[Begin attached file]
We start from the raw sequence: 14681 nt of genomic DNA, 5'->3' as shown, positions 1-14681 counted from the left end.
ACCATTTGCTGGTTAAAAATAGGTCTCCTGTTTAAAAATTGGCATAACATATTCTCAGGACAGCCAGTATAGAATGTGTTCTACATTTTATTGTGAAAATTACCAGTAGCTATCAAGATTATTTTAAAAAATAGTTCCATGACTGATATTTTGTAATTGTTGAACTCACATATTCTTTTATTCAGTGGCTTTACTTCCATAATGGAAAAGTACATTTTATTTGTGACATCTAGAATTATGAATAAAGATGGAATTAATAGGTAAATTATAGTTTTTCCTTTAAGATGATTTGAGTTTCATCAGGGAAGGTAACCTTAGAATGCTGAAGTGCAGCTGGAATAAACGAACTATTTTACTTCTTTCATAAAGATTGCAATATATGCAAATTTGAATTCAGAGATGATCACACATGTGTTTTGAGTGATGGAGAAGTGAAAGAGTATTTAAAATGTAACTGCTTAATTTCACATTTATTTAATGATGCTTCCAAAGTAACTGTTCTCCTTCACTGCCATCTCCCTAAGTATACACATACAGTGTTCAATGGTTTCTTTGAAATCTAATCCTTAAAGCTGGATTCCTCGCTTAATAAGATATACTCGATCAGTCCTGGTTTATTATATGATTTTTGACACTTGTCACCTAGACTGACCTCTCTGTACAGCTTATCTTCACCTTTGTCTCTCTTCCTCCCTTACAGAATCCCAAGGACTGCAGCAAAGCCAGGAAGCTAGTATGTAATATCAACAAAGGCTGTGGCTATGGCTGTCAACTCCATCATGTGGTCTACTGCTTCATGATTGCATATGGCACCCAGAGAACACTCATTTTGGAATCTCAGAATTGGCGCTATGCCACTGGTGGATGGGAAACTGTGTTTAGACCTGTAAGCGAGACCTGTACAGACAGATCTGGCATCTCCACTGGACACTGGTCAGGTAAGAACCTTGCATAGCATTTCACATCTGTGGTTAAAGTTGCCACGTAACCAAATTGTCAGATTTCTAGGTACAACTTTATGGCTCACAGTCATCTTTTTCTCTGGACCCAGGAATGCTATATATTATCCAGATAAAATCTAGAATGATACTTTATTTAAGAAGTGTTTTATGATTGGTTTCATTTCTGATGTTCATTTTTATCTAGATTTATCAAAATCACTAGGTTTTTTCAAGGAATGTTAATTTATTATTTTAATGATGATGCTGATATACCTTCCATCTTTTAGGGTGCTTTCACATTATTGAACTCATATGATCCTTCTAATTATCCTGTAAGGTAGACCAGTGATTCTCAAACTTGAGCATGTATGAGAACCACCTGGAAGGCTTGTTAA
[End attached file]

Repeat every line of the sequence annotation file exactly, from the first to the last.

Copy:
We start from the raw sequence: 14681 nt of genomic DNA, 5'->3' as shown, positions 1-14681 counted from the left end.
ACCATTTGCTGGTTAAAAATAGGTCTCCTGTTTAAAAATTGGCATAACATATTCTCAGGACAGCCAGTATAGAATGTGTTCTACATTTTATTGTGAAAATTACCAGTAGCTATCAAGATTATTTTAAAAAATAGTTCCATGACTGATATTTTGTAATTGTTGAACTCACATATTCTTTTATTCAGTGGCTTTACTTCCATAATGGAAAAGTACATTTTATTTGTGACATCTAGAATTATGAATAAAGATGGAATTAATAGGTAAATTATAGTTTTTCCTTTAAGATGATTTGAGTTTCATCAGGGAAGGTAACCTTAGAATGCTGAAGTGCAGCTGGAATAAACGAACTATTTTACTTCTTTCATAAAGATTGCAATATATGCAAATTTGAATTCAGAGATGATCACACATGTGTTTTGAGTGATGGAGAAGTGAAAGAGTATTTAAAATGTAACTGCTTAATTTCACATTTATTTAATGATGCTTCCAAAGTAACTGTTCTCCTTCACTGCCATCTCCCTAAGTATACACATACAGTGTTCAATGGTTTCTTTGAAATCTAATCCTTAAAGCTGGATTCCTCGCTTAATAAGATATACTCGATCAGTCCTGGTTTATTATATGATTTTTGACACTTGTCACCTAGACTGACCTCTCTGTACAGCTTATCTTCACCTTTGTCTCTCTTCCTCCCTTACAGAATCCCAAGGACTGCAGCAAAGCCAGGAAGCTAGTATGTAATATCAACAAAGGCTGTGGCTATGGCTGTCAACTCCATCATGTGGTCTACTGCTTCATGATTGCATATGGCACCCAGAGAACACTCATTTTGGAATCTCAGAATTGGCGCTATGCCACTGGTGGATGGGAAACTGTGTTTAGACCTGTAAGCGAGACCTGTACAGACAGATCTGGCATCTCCACTGGACACTGGTCAGGTAAGAACCTTGCATAGCATTTCACATCTGTGGTTAAAGTTGCCACGTAACCAAATTGTCAGATTTCTAGGTACAACTTTATGGCTCACAGTCATCTTTTTCTCTGGACCCAGGAATGCTATATATTATCCAGATAAAATCTAGAATGATACTTTATTTAAGAAGTGTTTTATGATTGGTTTCATTTCTGATGTTCATTTTTATCTAGATTTATCAAAATCACTAGGTTTTTTCAAGGAATGTTAATTTATTATTTTAATGATGATGCTGATATACCTTCCATCTTTTAGGGTGCTTTCACATTATTGAACTCATATGATCCTTCTAATTATCCTGTAAGGTAGACCAGTGATTCTCAAACTTGAGCATGTATGAGAACCACCTGGAAGGCTTGTTAA